Al-Hasakah to start wheat season with rickety harvesters
Qamishli – Majd al-Salem
Harvesters owners in al-Hasakah governorate, northeastern Syria, weeks ago began preparing and maintaining their machinery in preparation for the current harvest season amid high maintenance costs compared to previous years.
It is expected that the current wheat season will be good and better than the last two years, so the 48-year-old Riyadh al-Da’as is busy preparing and maintaining the harvester and the rest of the agricultural machinery that he works on, assisted by a group of seasonal workers, including drivers, technicians, and others.
Al-Da’as told Enab Baladi that the process of preparing the machines starts at the beginning of May and includes examining all parts of the harvester, especially the parts for threshing the ears and cleaning the grains and sieves, which cause huge losses to farmers in the event of technical problems that may lead to wastage of the harvested grains and ears.
According to a number of owners of agricultural machinery maintenance shops in al-Hasakah whom Enab Baladi interviewed, all spare parts are sold in dollars from different sources, some of which are local and another part comes from Manbij, Ain al-Arab, and Aleppo, and the prices of some types of them reach about $1000, according to the size and type of spare parts and its availability.
During the annual maintenance of the machines, damaged parts from previous harvests are replaced, mechanical parts are lubricated, and most importantly, adequate spare parts are secured throughout the season in anticipation of emergency breakdowns, which may stop the harvest for several days in the event of the inability to secure the spare part, which may create problems with the owners of the field, who always demand to speed up the harvesting operations for fear of fires.
Preparation for the harvest season does not only include mechanisms but also includes preparing workers, including drivers, technicians, porters, and cooks, all of whom will receive wages that amount to double what they earned during the past year as a result of the deterioration of the Syrian pound and the accompanying inflation and general rise in prices.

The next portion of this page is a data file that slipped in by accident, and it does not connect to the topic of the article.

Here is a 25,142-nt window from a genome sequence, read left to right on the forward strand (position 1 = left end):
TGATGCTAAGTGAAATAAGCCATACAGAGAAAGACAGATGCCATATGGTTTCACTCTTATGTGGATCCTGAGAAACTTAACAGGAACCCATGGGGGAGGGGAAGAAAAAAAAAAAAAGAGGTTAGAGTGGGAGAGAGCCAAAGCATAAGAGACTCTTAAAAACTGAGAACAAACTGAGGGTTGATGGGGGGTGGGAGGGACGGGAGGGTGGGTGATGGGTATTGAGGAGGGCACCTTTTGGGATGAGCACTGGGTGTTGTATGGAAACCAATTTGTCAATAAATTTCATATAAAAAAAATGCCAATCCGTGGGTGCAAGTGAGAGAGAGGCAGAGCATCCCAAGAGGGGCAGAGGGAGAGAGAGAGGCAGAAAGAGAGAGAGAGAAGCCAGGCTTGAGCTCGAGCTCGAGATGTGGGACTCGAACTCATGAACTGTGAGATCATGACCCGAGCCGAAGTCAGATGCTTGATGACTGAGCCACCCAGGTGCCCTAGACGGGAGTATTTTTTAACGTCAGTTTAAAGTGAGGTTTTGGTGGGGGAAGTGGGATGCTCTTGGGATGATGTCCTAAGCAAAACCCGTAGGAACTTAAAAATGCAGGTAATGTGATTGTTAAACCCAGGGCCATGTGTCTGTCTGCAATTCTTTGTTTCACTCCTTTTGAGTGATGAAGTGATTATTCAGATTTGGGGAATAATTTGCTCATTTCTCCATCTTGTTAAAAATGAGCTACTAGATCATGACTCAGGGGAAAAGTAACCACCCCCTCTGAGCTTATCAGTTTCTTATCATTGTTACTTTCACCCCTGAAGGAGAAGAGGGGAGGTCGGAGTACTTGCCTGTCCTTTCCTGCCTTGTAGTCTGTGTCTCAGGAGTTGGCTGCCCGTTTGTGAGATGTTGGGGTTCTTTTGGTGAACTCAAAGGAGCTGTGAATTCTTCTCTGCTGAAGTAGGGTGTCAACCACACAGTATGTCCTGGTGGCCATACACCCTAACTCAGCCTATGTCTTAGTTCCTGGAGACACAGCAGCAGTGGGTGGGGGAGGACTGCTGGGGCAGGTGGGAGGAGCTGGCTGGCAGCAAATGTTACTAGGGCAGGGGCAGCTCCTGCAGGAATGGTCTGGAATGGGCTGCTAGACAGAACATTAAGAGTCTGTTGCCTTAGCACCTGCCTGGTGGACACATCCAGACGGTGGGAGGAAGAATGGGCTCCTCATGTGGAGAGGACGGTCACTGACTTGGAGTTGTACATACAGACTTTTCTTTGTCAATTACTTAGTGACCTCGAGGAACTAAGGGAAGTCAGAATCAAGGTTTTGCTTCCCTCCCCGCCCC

Najm Hussein, 50, owner of a harvester from the countryside of Tall Barak, told Enab Baladi that the most recent combine harvester in the region was manufactured in 2002, while there are combine harvesters manufactured in 1980, which makes most of them in the region dilapidated and in need of a lot of maintenance, whose full cost sometimes reaches $5,000, depending on the technical condition of the harvester and its age (year of making).
The preparation of the harvesters usually begins in March of each year, and their maintenance includes changing “skins, pellets, filters,” and others. Also, preparing the harvester depends on the land on which it will be harvested, whether it is irrigated or rain-fed, as well as replacing wheels and preparing spare wheels, according to Hussein.
During the current year, the mechanic’s wage ranges between $500 and $1,000, the harvester’s rent wage ranges between $500 and $700, and the wage of the cook accompanying the workers ranges between $200 and $400.
One of the problems facing the owners of the harvesters is the delay in the provision of fuel by the Autonomous Administration of North and East Syria (AANES), which forces them to buy diesel fuel from the black market at about 1,500 Syrian pounds per liter. ($1=8500 SYP, according to S-P Today, which covers the trading rate of the Syrian pound to the dollar).
One harvester consumes about a barrel of diesel every six hours in the case of continuous work, and the price of a barrel reaches about 300,000 Syrian pounds, while the Autonomous Administration allocates about 15,000 liters for each harvester, which is distributed in several batches during the season.
The harvester also needs an oil change every 72 hours of work at a price of $500 per barrel of oil.
A number of harvesters’ owners whom Enab Baladi met demanded that the relevant authorities determine harvest fees at a minimum of 5% of the production of irrigated crops and about 8% of the production of rain-fed crops so that they would have the ability to pay the costs and wages of maintenance and workers and achieve a good profit margin, as they said.
The areas cultivated with irrigated wheat amount to about 4,510,112 dunams and 209,875 dunams of rain-fed wheat, during the current season, according to the media office of the AANES’s Agricultural Authority, while the areas of land cultivated with irrigated barley reach about 900 dunams, and with rain-fed barley to about 813,281 dunams.
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